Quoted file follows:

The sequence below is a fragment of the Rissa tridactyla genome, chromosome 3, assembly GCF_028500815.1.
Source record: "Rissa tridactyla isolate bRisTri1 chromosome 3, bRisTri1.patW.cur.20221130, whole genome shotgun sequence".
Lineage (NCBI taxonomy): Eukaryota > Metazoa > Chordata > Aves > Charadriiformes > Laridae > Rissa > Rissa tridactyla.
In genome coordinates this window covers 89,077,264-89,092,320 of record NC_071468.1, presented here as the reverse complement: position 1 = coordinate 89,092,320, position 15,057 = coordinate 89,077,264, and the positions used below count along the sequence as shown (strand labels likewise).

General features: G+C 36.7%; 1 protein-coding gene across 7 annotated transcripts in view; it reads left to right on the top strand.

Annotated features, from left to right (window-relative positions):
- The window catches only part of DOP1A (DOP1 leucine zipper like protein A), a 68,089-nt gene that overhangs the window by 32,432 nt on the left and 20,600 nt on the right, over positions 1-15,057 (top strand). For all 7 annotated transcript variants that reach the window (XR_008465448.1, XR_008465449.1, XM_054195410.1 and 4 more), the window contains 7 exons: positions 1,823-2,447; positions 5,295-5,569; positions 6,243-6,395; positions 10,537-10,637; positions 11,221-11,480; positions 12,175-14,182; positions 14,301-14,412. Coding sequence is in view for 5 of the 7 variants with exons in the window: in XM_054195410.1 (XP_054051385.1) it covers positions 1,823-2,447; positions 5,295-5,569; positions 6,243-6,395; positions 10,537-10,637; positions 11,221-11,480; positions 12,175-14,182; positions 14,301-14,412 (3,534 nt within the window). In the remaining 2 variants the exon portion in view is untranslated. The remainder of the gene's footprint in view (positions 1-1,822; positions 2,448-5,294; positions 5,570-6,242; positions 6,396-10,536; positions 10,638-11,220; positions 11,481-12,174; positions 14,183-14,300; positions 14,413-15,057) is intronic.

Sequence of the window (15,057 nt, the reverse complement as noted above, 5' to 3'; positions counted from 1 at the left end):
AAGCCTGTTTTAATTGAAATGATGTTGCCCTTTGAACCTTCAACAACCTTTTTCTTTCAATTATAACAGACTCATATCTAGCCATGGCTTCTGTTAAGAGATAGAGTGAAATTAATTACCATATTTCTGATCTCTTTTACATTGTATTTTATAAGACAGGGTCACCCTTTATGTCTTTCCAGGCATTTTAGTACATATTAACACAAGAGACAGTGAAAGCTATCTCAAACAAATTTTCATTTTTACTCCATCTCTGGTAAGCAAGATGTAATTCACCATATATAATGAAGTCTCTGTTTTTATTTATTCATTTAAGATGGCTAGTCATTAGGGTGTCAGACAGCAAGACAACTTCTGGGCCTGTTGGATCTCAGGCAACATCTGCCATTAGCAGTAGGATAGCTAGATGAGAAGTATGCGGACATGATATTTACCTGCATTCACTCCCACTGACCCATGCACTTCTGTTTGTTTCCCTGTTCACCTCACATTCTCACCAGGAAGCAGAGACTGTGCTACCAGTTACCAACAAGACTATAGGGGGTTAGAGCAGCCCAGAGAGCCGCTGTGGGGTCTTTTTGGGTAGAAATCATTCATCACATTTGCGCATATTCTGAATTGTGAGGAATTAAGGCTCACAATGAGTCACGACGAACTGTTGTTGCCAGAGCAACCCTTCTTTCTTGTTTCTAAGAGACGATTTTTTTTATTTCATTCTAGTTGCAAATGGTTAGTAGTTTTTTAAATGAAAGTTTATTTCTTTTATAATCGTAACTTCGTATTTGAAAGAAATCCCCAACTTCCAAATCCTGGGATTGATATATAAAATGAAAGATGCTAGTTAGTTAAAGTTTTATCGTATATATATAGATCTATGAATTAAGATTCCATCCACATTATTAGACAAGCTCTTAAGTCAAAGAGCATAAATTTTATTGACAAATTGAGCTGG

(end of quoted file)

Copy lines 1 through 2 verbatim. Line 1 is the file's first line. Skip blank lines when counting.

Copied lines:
The sequence below is a fragment of the Rissa tridactyla genome, chromosome 3, assembly GCF_028500815.1.
Source record: "Rissa tridactyla isolate bRisTri1 chromosome 3, bRisTri1.patW.cur.20221130, whole genome shotgun sequence".